Expressing the commons

It’s one thing to express restrictions or usage conditions. The DSSC in their webinar talked a lot about business models around use cases, and ODRL as a means for a data source to stay in control throughout a piece of data’s life cycle. Luckily they stopped using the phrase ‘data ownership’ as they realised it’s not meaningful (and confusing on top of it), and focused on control and maintaining having a say by an actor.
An open question for me is how you would express openness and the commons in ODRL. A shallow search surfaces some examples of trying to express Creative Commons or other licenses this way, but none recent.

Openness, can mean an absence of certain conditions, although there may be some (like adding the same absence of conditions to re-shared material or derivative works), which is not the same as setting explicit permissions. If I e.g. dedicate something to the public domain, an image for instance, then there are no permissions for me to grant, as I’ve removed myself from that role of being able to give permission. Yet, you still want to express it to ensure that it is clear for all that that is what happened, and especially that it remains that way.

Part of that question is about the overlap and distinction between rights expressed in ODRL and authorship rights. You can obviously have many conditions outside of copyright, and can have copyright elements that may be outside of what can be expressed in RELs. I wonder how for instance moral authorship rights (that an author in some (all) European jurisdictions cannot do away with) can be expressed after an author has transferred/sold the copyrights to something? Or maybe, expressing authorship rights / copyrights is not what RELs are primarily for, as it those are generic and RELs may be meant for expressing conditions around a specific asset in a specific transaction. There have been various attempts to map all kinds of licenses to RELs though, so I need to explore more.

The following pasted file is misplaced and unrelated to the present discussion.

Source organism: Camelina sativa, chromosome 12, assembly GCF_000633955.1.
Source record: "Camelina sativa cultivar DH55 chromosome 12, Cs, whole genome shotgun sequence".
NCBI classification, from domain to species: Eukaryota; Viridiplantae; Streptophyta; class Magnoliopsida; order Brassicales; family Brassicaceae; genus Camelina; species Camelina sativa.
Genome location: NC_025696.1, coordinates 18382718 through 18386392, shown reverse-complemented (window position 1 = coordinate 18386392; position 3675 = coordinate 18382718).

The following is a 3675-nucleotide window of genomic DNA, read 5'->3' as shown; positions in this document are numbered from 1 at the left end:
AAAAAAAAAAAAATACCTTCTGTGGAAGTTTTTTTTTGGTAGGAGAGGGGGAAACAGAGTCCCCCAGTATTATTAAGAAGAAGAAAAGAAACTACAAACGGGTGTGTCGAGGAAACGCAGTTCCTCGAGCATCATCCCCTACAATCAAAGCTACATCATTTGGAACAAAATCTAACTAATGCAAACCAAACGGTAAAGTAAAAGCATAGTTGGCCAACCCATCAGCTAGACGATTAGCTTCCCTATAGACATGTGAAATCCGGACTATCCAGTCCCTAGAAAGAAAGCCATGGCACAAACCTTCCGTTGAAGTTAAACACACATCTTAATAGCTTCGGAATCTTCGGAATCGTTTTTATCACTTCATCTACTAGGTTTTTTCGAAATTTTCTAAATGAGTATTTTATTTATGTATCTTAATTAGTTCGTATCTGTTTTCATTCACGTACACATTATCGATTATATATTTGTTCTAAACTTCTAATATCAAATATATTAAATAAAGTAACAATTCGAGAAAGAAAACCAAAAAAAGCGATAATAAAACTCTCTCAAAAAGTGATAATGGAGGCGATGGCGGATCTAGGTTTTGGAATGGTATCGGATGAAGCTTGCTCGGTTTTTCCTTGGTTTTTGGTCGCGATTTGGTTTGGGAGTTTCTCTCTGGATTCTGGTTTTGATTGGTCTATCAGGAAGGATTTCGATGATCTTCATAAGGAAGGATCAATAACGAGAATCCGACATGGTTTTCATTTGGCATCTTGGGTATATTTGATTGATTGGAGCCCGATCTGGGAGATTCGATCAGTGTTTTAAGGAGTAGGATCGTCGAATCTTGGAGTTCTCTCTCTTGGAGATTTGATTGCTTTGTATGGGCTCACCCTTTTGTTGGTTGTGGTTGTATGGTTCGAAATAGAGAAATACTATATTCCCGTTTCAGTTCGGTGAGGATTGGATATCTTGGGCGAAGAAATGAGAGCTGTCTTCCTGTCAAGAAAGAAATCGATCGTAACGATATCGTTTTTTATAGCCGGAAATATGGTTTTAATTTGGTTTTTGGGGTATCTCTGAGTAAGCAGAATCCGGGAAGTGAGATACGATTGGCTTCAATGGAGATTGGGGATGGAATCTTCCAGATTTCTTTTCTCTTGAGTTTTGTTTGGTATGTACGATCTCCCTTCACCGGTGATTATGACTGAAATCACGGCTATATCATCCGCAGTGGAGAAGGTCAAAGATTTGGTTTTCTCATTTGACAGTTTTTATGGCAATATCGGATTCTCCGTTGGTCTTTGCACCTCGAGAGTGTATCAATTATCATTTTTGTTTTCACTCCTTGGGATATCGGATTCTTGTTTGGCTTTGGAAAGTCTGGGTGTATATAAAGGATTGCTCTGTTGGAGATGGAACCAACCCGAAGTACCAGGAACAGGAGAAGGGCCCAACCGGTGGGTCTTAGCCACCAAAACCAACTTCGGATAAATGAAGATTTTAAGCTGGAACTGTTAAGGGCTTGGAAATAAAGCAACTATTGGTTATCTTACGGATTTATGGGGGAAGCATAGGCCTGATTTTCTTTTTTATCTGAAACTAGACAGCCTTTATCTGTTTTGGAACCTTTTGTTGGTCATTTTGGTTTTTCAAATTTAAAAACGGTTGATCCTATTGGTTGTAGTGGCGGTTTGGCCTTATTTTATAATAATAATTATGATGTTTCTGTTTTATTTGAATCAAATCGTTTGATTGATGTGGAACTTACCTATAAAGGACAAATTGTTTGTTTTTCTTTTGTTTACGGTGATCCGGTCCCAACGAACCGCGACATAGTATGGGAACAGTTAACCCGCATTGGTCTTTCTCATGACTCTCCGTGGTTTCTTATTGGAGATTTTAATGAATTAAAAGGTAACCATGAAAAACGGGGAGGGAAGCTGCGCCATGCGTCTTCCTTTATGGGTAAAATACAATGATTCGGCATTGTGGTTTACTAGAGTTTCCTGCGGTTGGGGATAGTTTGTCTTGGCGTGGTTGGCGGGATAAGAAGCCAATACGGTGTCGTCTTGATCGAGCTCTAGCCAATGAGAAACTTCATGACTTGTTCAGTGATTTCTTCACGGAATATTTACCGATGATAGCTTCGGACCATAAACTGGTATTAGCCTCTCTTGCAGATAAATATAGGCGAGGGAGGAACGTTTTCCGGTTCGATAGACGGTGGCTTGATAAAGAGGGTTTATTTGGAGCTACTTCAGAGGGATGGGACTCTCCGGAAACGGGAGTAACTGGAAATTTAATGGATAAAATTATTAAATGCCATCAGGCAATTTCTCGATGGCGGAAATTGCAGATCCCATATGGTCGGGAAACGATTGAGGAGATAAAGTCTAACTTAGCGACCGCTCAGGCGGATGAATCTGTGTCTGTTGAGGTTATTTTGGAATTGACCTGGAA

This is relevant for the EU common data spaces as my government clients will be actors in them and bringing in both open data and closed and unsharable but re-usable data, and several different shades in between. A range of new obligations and possibilities w.r.t. data use for government are created in the EU data strategy laws and the data space is where those become actualised. Meaning it should be possible to express the corresponding usage conditions in ODRL.

ODRL gaps?

Are there gaps in the ODRL standard w.r.t. what it can cover? Or things that are hard to express in it?